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How to Make Iced Coffee (The Best Method Isn't Cold Brew)

How to Make Iced Coffee (The Best Method Isn't Cold Brew)

By Maggie Hoffman, Maggie Hoffma, Emily Johnson, Tammie Teclemariam, Lauren Joseph, David Tamarkin

Before we really hit iced coffee season, I want to register some complaints about cold brew. Yes, I know it has become ubiquitous, with the stubbies and the Ventis and the milkshake-sweet New Orleans style. But just because something has gotten popular doesn’t mean it’s good. And now that you’re in control of your coffee destiny, you have an opportunity to try better methods for making iced coffee, no matter what sort of coffee-making equipment you have.

Wait… Cold brew is bad? But that cute barista convinced me it was somehow more delicious!?! Sorry, you were duped. Or maybe we all were. Cold brew was new and intriguing in the early 2010s and soon, well-marketed, perhaps because it’s fairly easy for a café to produce, especially compared with individual espresso shots. But fundamentally, you’re not getting the most out of your coffee beans in cold brew, in terms of flavor or financial investment.

Let’s start with the flavor. Cold brew can be smooth and mellow, but it lacks what can be exciting about good coffee. Ryan Moser of Blanchard’s Coffee Company in Richmond, VA walked me through it: “What’s innately unique about really good coffee is the amount of volatile aromatic compounds that are developed during the roasting process,” he said. “These compounds are the reason why your coffee can have a hint of blueberry or remind you of pipe tobacco”—they’re what sets one coffee apart from another. To get these flavors and aromas into your cup, though, you need hot water, which has the power to coax all those flavors out of your coffee beans and into the liquid of your brew. Cold water simply doesn’t dissolve the good stuff. “With cold brew, you’re really missing most of this experience,” Moser says.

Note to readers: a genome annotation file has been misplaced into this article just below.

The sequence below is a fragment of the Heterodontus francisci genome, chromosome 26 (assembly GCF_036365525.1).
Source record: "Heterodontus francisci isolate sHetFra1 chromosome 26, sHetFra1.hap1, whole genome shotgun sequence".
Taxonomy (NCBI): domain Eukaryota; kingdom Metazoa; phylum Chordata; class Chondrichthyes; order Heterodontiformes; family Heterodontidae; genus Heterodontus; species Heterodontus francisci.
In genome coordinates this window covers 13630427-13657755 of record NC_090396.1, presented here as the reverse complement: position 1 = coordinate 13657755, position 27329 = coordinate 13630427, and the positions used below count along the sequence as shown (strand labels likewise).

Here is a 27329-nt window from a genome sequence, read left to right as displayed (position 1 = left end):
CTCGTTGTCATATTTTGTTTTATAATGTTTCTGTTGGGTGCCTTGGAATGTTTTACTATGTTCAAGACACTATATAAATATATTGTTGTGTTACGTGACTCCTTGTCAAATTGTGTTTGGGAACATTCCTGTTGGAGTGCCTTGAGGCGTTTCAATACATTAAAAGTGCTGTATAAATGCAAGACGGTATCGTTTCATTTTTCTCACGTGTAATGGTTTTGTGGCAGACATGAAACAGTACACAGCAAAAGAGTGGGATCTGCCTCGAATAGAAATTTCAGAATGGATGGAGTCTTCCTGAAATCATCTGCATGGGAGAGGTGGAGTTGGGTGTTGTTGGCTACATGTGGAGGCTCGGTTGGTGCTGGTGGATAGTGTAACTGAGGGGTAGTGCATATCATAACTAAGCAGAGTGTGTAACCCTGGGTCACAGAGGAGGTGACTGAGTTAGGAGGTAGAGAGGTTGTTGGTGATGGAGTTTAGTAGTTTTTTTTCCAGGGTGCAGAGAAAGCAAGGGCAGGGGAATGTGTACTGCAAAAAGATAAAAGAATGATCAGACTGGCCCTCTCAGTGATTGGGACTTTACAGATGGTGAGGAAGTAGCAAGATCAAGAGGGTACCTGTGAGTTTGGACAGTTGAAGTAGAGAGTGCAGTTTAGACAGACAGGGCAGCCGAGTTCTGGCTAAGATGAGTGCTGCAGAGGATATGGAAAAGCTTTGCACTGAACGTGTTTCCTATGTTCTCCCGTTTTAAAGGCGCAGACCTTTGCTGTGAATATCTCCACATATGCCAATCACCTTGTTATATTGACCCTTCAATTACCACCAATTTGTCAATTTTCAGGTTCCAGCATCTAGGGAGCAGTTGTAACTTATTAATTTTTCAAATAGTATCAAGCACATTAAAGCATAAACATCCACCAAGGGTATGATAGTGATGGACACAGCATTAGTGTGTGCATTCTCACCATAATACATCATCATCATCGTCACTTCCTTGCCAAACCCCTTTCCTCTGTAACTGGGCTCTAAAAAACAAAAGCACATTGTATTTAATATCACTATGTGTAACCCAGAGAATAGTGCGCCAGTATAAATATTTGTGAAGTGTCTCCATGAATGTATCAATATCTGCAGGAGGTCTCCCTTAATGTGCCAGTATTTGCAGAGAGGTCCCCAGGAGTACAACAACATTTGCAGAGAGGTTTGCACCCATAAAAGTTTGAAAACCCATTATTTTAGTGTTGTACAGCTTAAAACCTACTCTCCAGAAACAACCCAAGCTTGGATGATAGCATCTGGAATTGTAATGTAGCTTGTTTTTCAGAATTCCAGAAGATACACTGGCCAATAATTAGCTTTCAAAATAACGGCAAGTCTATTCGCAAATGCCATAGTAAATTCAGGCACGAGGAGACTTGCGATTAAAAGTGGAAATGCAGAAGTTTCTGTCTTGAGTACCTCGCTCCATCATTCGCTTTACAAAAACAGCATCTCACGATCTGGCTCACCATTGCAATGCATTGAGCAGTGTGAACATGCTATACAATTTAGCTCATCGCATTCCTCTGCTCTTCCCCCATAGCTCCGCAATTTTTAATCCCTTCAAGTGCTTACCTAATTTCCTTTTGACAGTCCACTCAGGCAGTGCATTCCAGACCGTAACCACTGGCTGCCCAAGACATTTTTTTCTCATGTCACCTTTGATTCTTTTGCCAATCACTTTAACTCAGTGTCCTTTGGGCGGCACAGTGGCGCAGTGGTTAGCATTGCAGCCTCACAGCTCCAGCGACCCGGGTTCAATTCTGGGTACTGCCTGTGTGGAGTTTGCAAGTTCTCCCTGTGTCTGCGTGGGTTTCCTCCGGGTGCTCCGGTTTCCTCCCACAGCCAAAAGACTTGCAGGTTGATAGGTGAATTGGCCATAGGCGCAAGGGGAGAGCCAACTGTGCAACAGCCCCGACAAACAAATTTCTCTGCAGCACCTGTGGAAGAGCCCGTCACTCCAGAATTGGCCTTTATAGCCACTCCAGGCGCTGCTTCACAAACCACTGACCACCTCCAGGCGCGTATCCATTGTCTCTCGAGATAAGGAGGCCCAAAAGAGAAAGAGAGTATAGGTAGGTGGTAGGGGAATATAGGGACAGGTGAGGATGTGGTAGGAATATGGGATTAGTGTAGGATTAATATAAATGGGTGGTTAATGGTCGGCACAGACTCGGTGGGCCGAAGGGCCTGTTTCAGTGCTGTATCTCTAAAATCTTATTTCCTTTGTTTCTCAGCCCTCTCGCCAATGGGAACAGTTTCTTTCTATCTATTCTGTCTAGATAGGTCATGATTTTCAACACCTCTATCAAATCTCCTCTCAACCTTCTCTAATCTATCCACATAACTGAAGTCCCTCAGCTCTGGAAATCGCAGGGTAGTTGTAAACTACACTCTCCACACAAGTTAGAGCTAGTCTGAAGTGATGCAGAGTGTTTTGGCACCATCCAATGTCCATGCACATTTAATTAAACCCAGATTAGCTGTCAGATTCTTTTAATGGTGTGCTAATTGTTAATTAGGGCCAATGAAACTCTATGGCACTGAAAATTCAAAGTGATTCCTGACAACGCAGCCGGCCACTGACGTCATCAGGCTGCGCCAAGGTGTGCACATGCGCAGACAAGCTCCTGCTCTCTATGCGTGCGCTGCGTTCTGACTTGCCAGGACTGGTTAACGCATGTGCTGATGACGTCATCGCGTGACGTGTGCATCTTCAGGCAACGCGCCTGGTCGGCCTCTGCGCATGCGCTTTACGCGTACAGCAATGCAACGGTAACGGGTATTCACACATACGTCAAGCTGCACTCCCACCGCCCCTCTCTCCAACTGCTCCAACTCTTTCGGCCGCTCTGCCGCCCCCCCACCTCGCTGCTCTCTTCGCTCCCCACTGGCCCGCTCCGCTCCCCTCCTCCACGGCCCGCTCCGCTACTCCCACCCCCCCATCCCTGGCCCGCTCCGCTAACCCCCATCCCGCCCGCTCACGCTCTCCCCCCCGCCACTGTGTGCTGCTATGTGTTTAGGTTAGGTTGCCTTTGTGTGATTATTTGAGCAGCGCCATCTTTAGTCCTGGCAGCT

It looks good, but does it really taste good? Photo by Chelsea Kyle

And let’s not get started about your steeping vessel. Is it truly airtight? If air is circulating in and out of the pour spout of your French press, or there’s a lot of space inside the vessel and the coffee’s unprotected, your drink is getting oxidized and stale. Think of a cut apple turning brown: that’s your cardboardy-tasting week-old cold brew.

What’s worse, Moser adds, is that all too often, cold brew is actually made at a tepid temperature (say, north of 41 degrees), “which truly just maximizes on the mildew-scummy flavors this style of brewing displays,” without actually being hot enough to help your coffee shine.